Penny Bun

Penny Bun and Bay Boletes Boletus spp.

Penny Bun Boletus edulis is a very popular mushroom. It has many common names, Cep in France, Porcini in Italy and Stein Pilz in Germany to name but three. It has a hemispherical brown cap with a white lip. The white stem is spindle shaped with a brown reticulum or net like pattern. The pores are white becoming greenish yellow as the spores mature. Penny Buns are found in woodlands, commonly with oak, birch, beech and pine.

Young Penny Bun
Young Penny Bun

Penny buns do not bruise blue in any part of the mushroom. When young they have a firm nutty texture but become soft and woolly with age.

Mature Penny Buns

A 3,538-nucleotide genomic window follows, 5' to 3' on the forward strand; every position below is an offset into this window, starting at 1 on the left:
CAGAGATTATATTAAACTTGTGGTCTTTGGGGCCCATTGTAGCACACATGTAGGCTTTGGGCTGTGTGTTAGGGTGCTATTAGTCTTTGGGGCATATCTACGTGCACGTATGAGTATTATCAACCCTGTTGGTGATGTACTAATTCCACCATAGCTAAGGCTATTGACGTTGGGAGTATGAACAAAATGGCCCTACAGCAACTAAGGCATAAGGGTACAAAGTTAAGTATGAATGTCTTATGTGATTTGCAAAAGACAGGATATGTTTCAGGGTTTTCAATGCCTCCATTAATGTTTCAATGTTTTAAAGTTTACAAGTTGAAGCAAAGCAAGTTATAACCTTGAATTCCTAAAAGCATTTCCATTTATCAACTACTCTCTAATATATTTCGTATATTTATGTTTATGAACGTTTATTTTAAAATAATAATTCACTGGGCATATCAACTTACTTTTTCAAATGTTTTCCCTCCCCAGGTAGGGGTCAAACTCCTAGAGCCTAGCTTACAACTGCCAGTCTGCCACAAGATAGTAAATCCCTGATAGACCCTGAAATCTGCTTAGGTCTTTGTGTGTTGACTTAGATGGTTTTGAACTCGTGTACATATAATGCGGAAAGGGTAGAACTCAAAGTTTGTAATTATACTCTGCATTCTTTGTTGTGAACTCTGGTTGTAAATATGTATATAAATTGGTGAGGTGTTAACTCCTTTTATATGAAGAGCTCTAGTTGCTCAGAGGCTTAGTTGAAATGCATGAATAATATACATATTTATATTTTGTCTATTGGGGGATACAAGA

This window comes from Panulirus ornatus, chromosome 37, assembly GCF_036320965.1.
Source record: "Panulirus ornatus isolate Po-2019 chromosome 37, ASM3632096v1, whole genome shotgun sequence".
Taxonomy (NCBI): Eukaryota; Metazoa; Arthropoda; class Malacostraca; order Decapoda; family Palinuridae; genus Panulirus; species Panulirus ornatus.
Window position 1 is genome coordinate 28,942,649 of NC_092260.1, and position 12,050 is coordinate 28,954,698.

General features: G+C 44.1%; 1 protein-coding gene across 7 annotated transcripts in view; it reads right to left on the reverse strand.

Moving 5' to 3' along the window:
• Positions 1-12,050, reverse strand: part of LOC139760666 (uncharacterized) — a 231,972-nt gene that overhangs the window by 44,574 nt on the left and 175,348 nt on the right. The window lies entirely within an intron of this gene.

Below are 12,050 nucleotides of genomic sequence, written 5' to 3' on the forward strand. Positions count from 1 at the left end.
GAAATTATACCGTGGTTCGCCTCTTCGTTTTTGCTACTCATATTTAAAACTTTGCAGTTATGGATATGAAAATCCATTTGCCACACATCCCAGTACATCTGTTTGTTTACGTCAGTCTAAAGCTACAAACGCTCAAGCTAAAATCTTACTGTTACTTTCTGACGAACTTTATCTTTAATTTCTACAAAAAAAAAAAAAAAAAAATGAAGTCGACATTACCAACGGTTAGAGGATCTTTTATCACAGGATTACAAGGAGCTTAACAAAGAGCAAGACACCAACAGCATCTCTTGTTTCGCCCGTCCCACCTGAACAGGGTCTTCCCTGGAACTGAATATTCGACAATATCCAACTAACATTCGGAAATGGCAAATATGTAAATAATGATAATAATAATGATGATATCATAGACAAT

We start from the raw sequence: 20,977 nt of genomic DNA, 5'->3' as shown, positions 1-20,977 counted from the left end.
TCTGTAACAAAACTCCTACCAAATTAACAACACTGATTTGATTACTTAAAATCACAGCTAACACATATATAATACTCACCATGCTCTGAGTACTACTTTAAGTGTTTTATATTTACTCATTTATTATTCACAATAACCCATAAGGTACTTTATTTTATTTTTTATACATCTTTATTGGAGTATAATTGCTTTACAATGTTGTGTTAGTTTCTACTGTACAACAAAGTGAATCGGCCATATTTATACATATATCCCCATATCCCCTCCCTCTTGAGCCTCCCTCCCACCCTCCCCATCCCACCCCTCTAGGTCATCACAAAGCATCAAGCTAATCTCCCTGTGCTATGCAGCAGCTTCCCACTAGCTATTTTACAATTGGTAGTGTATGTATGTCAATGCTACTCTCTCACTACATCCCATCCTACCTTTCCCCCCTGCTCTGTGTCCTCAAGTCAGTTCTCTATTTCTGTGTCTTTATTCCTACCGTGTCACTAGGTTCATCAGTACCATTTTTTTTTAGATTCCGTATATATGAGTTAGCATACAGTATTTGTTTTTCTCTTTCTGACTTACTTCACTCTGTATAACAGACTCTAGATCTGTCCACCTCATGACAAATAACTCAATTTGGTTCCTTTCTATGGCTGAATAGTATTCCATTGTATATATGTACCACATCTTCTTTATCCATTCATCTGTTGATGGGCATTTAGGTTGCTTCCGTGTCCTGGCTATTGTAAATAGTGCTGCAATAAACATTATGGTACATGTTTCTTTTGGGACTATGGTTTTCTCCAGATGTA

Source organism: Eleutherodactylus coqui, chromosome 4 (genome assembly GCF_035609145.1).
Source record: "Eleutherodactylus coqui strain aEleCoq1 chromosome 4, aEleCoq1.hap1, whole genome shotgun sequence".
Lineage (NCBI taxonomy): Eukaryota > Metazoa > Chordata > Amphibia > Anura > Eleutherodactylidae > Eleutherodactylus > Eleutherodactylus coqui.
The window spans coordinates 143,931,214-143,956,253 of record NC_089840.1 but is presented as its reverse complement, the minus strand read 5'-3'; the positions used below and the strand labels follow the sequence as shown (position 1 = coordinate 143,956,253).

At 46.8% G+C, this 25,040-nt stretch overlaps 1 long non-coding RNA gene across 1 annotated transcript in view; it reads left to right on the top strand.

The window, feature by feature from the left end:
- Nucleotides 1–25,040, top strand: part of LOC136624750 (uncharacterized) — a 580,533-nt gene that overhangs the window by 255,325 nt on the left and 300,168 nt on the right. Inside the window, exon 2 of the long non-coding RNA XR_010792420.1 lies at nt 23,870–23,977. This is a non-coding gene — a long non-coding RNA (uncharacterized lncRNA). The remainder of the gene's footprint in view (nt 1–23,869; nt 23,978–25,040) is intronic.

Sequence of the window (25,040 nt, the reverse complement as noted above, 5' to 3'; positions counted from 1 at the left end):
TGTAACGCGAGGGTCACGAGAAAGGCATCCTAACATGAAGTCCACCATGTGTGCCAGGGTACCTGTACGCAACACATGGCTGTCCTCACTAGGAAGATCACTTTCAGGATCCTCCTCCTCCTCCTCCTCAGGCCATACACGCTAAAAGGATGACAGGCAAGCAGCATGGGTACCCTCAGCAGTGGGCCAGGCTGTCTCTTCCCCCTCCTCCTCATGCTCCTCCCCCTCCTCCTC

Mature Penny Buns

There are a number of closely related species which are sometimes also called ceps or porcini. The Summer Bolete Boletus aureus is found with oak and beech and the Pine Bolete Boletus pinicola is found with conifers. Both have darker brown caps and stems than Boletus edulis and lack the white lip at the cap edge. All can be found from summer to late autumn.

The Bay Bolete Boletus badius is often mistaken for Penny Bun. It has a hemispherical chestnut brown cap. The stem is a similar colour. The pores are pale yellow and bruise blue-green. The flesh also turns blue on cutting, especially above the tubes.

Bay Boletes
Bay Boletes

Bay boletes have a softer more buttery texture than Penny Buns.

The only non-edible look alike for the Penny Bun is the Bitter Bolete Tylopilus felleus. It is a similar colour to the Penny Bun but the pores are tinged with pink and do not become yellow with age. It is instantly recognisable by it’s very bitter taste.

Bitter Bolete
Bitter Bolete